Leeann Kerry looked over at him in alarm.

Mauricio was the Mexican landlord of the beach. The Mexican legal system is part feudal, part Biblical. Forty years ago, land grants were based on preferment, and procreation. The governor gave Mauricio's father the original land grant; one kilometer of beach for every son. Mauricio's father had four sons, so he ended up with almost two miles of beachfront property. Mauricio ran the family business now. He had allowed Bill Kerry to pour the slab for the roundhouse. It was a rare concession. He made money by building the beach houses, as well as collecting yearly rent on them.

Over by the back door, Bobby Kerry bent over the thick cardboard boxes that the Mexican beer came in, building a staging point for the bottles, packing them away for the eventual trip back to the sub-agencia.

"We might not even be in this spot if you guys hadn't been running a tourist hotel," he said to Ricky Hunt, who sat next to his brother Ross.

Bobby was drunker than everyone else in the room, as usual.

Over on his bar stool, Jack Hunt bristled at Bobby's remark.

"What's that supposed to mean?" he asked.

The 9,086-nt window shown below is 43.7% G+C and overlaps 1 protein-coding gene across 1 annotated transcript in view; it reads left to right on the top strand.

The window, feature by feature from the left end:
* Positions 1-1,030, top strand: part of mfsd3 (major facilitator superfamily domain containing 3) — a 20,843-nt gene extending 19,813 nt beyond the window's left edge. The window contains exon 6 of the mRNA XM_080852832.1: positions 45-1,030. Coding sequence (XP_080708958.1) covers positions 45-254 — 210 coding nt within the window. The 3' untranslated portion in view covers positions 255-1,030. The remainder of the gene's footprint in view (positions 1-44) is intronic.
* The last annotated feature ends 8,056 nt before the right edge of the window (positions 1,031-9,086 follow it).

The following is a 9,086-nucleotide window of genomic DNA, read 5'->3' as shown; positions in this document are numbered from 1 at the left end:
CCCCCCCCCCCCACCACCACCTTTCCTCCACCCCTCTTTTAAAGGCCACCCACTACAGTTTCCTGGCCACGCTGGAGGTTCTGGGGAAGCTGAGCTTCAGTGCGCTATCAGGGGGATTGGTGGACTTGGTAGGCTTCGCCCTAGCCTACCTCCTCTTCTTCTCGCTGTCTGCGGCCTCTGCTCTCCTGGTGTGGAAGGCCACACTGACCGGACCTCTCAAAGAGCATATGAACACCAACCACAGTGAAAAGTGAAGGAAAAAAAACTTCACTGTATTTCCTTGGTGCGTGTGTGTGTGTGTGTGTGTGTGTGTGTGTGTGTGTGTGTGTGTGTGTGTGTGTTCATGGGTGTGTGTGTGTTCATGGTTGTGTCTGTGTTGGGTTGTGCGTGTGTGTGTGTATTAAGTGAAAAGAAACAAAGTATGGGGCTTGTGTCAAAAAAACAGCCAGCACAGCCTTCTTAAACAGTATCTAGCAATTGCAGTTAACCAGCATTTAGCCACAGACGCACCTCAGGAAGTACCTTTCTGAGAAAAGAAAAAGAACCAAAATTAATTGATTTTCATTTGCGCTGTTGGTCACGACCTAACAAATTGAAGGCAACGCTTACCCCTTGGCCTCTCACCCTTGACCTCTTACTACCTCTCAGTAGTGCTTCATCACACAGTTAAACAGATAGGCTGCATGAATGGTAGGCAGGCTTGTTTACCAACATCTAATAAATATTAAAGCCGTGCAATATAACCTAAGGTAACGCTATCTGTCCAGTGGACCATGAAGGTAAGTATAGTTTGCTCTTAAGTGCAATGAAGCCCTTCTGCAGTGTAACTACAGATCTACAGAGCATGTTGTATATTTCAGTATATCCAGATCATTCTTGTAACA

He might've been a fat, white-haired old walrus, but even an old walrus has weight enough to be dangerous.

"Hush, Bobby," Gramma Kerry snapped.

He was her son too, and she knew how he could be.

But Bobby continued on.

"I mean you're running a bed and breakfast over at your place."

His drunken voice had a strange western lilt to it, like a tenor cowboy &#!50; strange for a man who grew up twenty minutes outside of San Diego.

"What did you get from Jimmy, twenty or thirty bucks?"

"Hey, that's a contribution for the water tank," Ricky Hunt said.

"Yeah, sure it is," Bobby sneered, "well, I guess beer used to be water, huh?"

His father died of cirrhosis. Matt, his next oldest brother after Bill, fell to his death out of a pine tree he climbed while drunk to prove he wasn't too old to do it. The family blind spot was no particular secret.

Jack Hunt was halfway off his barstool when Gramma Kerry stopped him short.

"Jack," she said.

She got up and walked over to stand in front of her errant son.

"And you stop it, Bobby," she said firmly, "this is not the time to be talking about money."

"Yeah, shut up, grass cutter," Ricky Hunt said from his seat across the room.

Reminding Bobby he had landscaped in the past to pay his family's bills was like slapping him. He bolted up out of his chair, butting against his mother, who fell backwards. Jack Hunt lept forward to catch her before she hit the concrete.

propane lantern "Don't you hit my mom!" Bill yelled, and jumped on his brother. The two sons wrestled and strained against each other beneath the timber beams and the propane lanterns hanging from them. Bill looked like he was crying with rage. He was not as drunk as Bobby and he suddenly lowered a shoulder and brought it up into his brother's face. Bobby staggered back and fell onto the stone seat in front of the crude fireplace. He lay there, breathing hard.